Before we get into commercials, let's talk heat and cooling. In the Tundra, that means understanding a series of components that all work closely to cool the truck down -- and to keep it going.
Simply put, cars and trucks need a system of gears to move them forward. You can have a manual version, which involves a clutch, or an automatic transmission, which shifts on its own. Like every other moving part on an automobile, the transmission depends on fluid to keep it lubricated and running smoothly. When a car or truck is operating, the transmission fluid (ATF) heats up to about 175 degrees Fahrenheit (79.4 degrees Celsius). This is the normal running temperature, and if it's able to be maintained, the transmission will behave just like it should. But anyone who's ever had to tow something heavy knows what kind of pressure that can put on the transmission. Pressure in this case means heat -- the number one killer of automatic transmissions.
Every time the ATF rises 20 degrees above 175 Fahrenheit, the life of the fluid is cut in half. Overheated ATF causes the buildup of two things that can kill a transmission -- a semi-solid material called sludge and carbon particles. These two things can easily clog up or block the small lines that circulate the fluid through the transmission. This means that it won't cool properly, causing it to overheat and potentially die. Besides being dangerous, a faulty transmission can be very expensive to repair. Toyota engineers reacted to this ever-present threat by including an oversized transmission cooler designed to keep the Tundra shifting smoothly -- even in an unforgiving desert environment.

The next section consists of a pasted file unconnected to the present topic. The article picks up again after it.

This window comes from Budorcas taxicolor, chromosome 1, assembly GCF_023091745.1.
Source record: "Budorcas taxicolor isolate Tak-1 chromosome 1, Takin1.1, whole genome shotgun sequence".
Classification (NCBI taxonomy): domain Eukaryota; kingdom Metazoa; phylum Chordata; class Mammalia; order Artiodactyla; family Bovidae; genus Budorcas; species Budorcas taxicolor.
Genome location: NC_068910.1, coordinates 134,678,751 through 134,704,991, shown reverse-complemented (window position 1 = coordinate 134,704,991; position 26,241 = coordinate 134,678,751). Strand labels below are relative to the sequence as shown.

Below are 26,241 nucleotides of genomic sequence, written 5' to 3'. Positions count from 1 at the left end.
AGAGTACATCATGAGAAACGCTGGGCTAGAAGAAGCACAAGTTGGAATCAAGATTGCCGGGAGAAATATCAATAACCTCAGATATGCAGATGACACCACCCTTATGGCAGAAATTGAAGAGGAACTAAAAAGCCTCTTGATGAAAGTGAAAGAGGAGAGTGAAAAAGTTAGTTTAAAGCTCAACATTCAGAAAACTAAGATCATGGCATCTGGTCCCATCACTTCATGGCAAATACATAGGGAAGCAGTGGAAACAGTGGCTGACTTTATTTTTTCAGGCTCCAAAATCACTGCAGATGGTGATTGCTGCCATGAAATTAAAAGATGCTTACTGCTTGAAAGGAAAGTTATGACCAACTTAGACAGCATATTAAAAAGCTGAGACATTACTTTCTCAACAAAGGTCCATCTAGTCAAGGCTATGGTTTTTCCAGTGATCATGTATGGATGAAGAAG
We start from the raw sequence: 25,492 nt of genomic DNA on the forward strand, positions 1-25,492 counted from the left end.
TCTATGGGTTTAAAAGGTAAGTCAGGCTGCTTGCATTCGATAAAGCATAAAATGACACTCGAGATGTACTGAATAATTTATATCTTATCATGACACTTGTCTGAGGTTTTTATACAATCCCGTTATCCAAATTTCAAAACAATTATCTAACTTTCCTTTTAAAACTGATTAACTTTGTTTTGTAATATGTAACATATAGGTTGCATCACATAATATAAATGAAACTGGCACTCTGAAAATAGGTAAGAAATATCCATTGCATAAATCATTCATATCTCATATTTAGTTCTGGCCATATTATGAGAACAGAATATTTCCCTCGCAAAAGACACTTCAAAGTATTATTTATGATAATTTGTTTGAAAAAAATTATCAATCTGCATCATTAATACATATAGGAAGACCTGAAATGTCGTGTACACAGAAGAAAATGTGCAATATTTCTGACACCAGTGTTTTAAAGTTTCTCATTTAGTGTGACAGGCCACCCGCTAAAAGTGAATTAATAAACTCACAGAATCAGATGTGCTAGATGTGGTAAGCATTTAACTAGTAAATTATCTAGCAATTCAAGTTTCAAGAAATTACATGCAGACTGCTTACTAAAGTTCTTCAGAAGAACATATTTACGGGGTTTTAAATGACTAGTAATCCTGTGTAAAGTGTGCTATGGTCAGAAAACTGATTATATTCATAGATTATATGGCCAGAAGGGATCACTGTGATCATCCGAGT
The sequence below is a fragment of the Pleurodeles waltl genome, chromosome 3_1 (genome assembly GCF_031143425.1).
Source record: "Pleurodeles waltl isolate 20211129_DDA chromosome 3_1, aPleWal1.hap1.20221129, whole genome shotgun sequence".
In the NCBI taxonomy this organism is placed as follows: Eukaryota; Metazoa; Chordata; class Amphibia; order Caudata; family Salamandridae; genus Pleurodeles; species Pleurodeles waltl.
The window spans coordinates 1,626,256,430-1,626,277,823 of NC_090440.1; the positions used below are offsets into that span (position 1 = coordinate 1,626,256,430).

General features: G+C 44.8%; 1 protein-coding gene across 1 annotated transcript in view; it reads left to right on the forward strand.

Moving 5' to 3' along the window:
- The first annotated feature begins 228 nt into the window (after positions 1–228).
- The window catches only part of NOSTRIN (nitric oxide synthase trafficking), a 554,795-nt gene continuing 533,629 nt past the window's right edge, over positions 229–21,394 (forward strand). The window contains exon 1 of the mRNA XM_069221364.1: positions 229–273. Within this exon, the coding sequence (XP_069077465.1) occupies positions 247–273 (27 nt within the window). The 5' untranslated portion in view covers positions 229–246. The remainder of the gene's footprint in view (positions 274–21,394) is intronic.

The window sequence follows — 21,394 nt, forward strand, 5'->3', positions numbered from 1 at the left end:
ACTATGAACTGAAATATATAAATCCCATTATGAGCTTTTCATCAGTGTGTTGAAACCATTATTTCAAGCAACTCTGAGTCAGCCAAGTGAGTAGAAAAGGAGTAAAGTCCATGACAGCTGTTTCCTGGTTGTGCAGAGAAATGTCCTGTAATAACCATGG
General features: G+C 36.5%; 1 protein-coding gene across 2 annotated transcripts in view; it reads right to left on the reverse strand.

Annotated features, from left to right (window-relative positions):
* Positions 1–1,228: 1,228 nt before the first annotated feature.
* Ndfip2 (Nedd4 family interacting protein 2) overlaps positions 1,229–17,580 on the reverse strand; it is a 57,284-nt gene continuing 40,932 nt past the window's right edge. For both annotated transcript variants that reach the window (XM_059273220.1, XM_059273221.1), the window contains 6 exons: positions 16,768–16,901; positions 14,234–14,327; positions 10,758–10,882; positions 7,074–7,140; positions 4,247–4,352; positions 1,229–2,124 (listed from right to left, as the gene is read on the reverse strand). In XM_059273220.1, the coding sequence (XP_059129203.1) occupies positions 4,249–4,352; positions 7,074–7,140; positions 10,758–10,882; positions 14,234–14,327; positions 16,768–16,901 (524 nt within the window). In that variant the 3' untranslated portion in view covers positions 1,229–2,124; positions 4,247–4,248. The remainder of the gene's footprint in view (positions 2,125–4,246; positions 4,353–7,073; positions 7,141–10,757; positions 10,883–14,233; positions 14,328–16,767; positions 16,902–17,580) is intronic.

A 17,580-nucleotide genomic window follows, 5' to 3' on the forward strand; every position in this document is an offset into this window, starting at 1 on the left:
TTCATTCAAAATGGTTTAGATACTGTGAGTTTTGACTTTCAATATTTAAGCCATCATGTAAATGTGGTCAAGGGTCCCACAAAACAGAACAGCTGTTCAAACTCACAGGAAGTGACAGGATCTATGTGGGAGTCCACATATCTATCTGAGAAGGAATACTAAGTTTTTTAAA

But the transmission isn't the only component in the Toyota Tundra that's designed to combat heat. It's actually loaded with perfectly matched driveline parts that all work in concert to get the job done.
It begins with a powerful aluminum block V8 engine with aluminum heads and an oil cooler to keep it running at peak power. A lightweight, two-piece aluminum and steel driveshaft reduces some of the stress on the engine, yet retains the strength a truck in this class requires. A massive ring gear in the rear differential gets the power to the rear axle. And when it's time to bring it all to a halt, Tundra's vented, four-wheel disc brakes provide the stopping power.
To demonstrate the strength of the Toyota Tundra's transmission and to show how capable it can be -- even in a worst-case towing scenario like an oven-hot desert -- Saatchi LA knew it had to come up with something extreme. And so the ad spot "Killer Heat" was born.